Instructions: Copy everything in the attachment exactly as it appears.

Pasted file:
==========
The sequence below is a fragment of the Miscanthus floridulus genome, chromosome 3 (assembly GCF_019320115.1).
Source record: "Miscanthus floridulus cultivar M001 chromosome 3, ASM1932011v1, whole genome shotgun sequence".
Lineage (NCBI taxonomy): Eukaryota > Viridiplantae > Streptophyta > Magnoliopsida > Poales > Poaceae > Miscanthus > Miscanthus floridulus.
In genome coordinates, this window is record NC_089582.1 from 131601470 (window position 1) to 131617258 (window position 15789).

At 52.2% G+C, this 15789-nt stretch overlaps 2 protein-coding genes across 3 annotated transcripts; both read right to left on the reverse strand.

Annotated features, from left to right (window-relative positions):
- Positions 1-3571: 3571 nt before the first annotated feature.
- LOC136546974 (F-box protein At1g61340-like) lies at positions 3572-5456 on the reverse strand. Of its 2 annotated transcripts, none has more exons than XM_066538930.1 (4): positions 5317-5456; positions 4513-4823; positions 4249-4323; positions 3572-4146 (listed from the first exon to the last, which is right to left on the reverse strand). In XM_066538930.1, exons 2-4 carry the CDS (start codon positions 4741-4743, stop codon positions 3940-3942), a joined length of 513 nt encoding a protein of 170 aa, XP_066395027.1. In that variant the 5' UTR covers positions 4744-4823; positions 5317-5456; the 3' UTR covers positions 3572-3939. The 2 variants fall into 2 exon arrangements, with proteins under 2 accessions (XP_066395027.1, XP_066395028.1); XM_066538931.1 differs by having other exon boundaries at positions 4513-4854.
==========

The sequence below is a fragment of the Miscanthus floridulus genome, chromosome 3 (assembly GCF_019320115.1).
Source record: "Miscanthus floridulus cultivar M001 chromosome 3, ASM1932011v1, whole genome shotgun sequence".
Lineage (NCBI taxonomy): Eukaryota > Viridiplantae > Streptophyta > Magnoliopsida > Poales > Poaceae > Miscanthus > Miscanthus floridulus.
In genome coordinates, this window is record NC_089582.1 from 131601470 (window position 1) to 131617258 (window position 15789).

At 52.2% G+C, this 15789-nt stretch overlaps 2 protein-coding genes across 3 annotated transcripts; both read right to left on the reverse strand.

Annotated features, from left to right (window-relative positions):
- Positions 1-3571: 3571 nt before the first annotated feature.
- LOC136546974 (F-box protein At1g61340-like) lies at positions 3572-5456 on the reverse strand. Of its 2 annotated transcripts, none has more exons than XM_066538930.1 (4): positions 5317-5456; positions 4513-4823; positions 4249-4323; positions 3572-4146 (listed from the first exon to the last, which is right to left on the reverse strand). In XM_066538930.1, exons 2-4 carry the CDS (start codon positions 4741-4743, stop codon positions 3940-3942), a joined length of 513 nt encoding a protein of 170 aa, XP_066395027.1. In that variant the 5' UTR covers positions 4744-4823; positions 5317-5456; the 3' UTR covers positions 3572-3939. The 2 variants fall into 2 exon arrangements, with proteins under 2 accessions (XP_066395027.1, XP_066395028.1); XM_066538931.1 differs by having other exon boundaries at positions 4513-4854.